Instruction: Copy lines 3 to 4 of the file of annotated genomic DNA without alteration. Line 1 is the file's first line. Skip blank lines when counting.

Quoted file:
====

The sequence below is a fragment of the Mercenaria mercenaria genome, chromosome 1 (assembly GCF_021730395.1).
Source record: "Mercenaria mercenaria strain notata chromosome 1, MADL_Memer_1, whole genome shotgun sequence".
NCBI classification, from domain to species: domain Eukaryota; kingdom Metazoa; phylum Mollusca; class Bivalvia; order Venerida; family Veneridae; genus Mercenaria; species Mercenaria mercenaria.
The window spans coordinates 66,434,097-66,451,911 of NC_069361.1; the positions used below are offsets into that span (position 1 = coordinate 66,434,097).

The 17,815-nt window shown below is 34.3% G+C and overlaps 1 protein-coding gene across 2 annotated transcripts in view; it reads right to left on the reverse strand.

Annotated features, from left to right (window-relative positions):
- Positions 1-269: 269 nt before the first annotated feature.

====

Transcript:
NCBI classification, from domain to species: domain Eukaryota; kingdom Metazoa; phylum Mollusca; class Bivalvia; order Venerida; family Veneridae; genus Mercenaria; species Mercenaria mercenaria.
The window spans coordinates 66,434,097-66,451,911 of NC_069361.1; the positions used below are offsets into that span (position 1 = coordinate 66,434,097).